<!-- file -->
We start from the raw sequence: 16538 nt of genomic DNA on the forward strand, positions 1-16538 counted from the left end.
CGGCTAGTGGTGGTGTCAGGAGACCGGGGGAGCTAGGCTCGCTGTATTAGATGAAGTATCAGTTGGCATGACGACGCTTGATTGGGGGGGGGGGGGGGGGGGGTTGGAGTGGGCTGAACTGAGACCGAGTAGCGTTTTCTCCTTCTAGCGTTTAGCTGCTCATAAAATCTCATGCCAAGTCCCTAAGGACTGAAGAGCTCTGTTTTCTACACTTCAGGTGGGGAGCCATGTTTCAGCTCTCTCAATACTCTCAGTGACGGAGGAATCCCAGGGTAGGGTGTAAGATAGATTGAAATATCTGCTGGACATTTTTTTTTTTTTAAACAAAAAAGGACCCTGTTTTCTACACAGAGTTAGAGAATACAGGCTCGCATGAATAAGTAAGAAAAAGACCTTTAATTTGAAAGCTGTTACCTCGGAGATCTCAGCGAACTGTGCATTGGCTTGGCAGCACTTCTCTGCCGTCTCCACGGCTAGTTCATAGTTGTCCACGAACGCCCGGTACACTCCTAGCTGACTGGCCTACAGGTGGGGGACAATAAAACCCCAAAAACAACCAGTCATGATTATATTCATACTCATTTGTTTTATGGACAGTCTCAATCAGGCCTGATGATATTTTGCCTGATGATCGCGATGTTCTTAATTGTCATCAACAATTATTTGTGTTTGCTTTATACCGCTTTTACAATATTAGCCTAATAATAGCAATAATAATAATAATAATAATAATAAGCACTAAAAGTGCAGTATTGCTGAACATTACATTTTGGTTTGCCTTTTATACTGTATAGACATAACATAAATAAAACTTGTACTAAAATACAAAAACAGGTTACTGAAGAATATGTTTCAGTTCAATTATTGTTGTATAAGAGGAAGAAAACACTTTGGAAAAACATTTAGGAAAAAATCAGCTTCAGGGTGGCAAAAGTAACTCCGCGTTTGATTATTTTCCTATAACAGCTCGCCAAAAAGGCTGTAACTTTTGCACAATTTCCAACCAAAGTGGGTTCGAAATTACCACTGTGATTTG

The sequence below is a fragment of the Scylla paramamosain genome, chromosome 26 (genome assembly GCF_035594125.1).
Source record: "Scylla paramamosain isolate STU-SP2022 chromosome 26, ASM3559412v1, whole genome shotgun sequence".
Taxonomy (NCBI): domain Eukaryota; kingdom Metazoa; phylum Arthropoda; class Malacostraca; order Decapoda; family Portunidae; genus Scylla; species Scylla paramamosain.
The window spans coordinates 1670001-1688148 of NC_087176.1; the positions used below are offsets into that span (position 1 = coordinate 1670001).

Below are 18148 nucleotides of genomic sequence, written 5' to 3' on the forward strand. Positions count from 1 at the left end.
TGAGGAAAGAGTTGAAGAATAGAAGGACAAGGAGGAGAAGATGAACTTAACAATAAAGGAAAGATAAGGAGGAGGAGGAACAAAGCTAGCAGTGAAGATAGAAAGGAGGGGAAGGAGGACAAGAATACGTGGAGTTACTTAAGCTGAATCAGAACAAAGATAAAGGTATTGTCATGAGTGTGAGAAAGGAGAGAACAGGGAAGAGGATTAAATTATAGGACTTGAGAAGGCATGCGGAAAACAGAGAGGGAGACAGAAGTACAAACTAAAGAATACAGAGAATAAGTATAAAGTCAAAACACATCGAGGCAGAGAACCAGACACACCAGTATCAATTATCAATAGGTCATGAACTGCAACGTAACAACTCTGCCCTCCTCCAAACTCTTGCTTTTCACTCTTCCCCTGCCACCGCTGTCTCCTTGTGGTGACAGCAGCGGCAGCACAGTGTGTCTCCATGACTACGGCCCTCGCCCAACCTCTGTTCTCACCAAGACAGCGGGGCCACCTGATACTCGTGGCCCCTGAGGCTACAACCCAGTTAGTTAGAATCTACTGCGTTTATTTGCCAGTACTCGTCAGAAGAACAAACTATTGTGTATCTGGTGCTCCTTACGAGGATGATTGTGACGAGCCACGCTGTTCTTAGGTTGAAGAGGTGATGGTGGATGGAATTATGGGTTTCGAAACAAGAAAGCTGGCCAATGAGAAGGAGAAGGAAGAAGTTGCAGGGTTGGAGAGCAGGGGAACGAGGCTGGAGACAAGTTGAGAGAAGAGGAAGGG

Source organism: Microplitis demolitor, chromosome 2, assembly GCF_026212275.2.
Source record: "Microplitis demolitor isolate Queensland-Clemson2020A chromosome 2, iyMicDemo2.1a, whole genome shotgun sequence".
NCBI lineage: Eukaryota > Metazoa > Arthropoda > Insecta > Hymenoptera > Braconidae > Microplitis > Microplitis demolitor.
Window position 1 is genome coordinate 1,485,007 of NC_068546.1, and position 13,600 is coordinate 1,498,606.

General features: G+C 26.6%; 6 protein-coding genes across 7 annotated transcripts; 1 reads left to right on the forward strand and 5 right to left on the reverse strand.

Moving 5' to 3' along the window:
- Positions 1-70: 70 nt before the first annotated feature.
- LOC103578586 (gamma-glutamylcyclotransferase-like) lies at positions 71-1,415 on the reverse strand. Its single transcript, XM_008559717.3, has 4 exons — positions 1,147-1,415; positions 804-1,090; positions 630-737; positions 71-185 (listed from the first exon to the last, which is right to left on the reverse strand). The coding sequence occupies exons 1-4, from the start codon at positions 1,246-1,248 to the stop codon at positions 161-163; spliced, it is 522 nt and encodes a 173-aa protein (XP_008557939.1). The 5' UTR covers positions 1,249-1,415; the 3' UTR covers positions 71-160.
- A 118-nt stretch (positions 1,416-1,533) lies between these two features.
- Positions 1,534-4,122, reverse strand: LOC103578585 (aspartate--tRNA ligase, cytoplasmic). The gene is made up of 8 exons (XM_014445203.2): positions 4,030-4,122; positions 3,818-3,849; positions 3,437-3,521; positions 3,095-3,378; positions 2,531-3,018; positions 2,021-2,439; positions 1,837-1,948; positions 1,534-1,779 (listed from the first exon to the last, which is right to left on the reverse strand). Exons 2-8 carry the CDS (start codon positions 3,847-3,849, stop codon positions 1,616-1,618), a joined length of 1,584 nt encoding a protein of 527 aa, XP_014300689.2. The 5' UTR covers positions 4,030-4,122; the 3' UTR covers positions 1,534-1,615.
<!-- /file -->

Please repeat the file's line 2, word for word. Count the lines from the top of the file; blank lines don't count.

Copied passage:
CGGCTAGTGGTGGTGTCAGGAGACCGGGGGAGCTAGGCTCGCTGTATTAGATGAAGTATCAGTTGGCATGACGACGCTTGATTGGGGGGGGGGGGGGGGGGGGTTGGAGTGGGCTGAACTGAGACCGAGTAGCGTTTTCTCCTTCTAGCGTTTAGCTGCTCATAAAATCTCATGCCAAGTCCCTAAGGACTGAAGAGCTCTGTTTTCTACACTTCAGGTGGGGAGCCATGTTTCAGCTCTCTCAATACTCTCAGTGACGGAGGAATCCCAGGGTAGGGTGTAAGATAGATTGAAATATCTGCTGGACATTTTTTTTTTTTTAAACAAAAAAGGACCCTGTTTTCTACACAGAGTTAGAGAATACAGGCTCGCATGAATAAGTAAGAAAAAGACCTTTAATTTGAAAGCTGTTACCTCGGAGATCTCAGCGAACTGTGCATTGGCTTGGCAGCACTTCTCTGCCGTCTCCACGGCTAGTTCATAGTTGTCCACGAACGCCCGGTACACTCCTAGCTGACTGGCCTACAGGTGGGGGACAATAAAACCCCAAAAACAACCAGTCATGATTATATTCATACTCATTTGTTTTATGGACAGTCTCAATCAGGCCTGATGATATTTTGCCTGATGATCGCGATGTTCTTAATTGTCATCAACAATTATTTGTGTTTGCTTTATACCGCTTTTACAATATTAGCCTAATAATAGCAATAATAATAATAATAATAATAATAAGCACTAAAAGTGCAGTATTGCTGAACATTACATTTTGGTTTGCCTTTTATACTGTATAGACATAACATAAATAAAACTTGTACTAAAATACAAAAACAGGTTACTGAAGAATATGTTTCAGTTCAATTATTGTTGTATAAGAGGAAGAAAACACTTTGGAAAAACATTTAGGAAAAAATCAGCTTCAGGGTGGCAAAAGTAACTCCGCGTTTGATTATTTTCCTATAACAGCTCGCCAAAAAGGCTGTAACTTTTGCACAATTTCCAACCAAAGTGGGTTCGAAATTACCACTGTGATTTG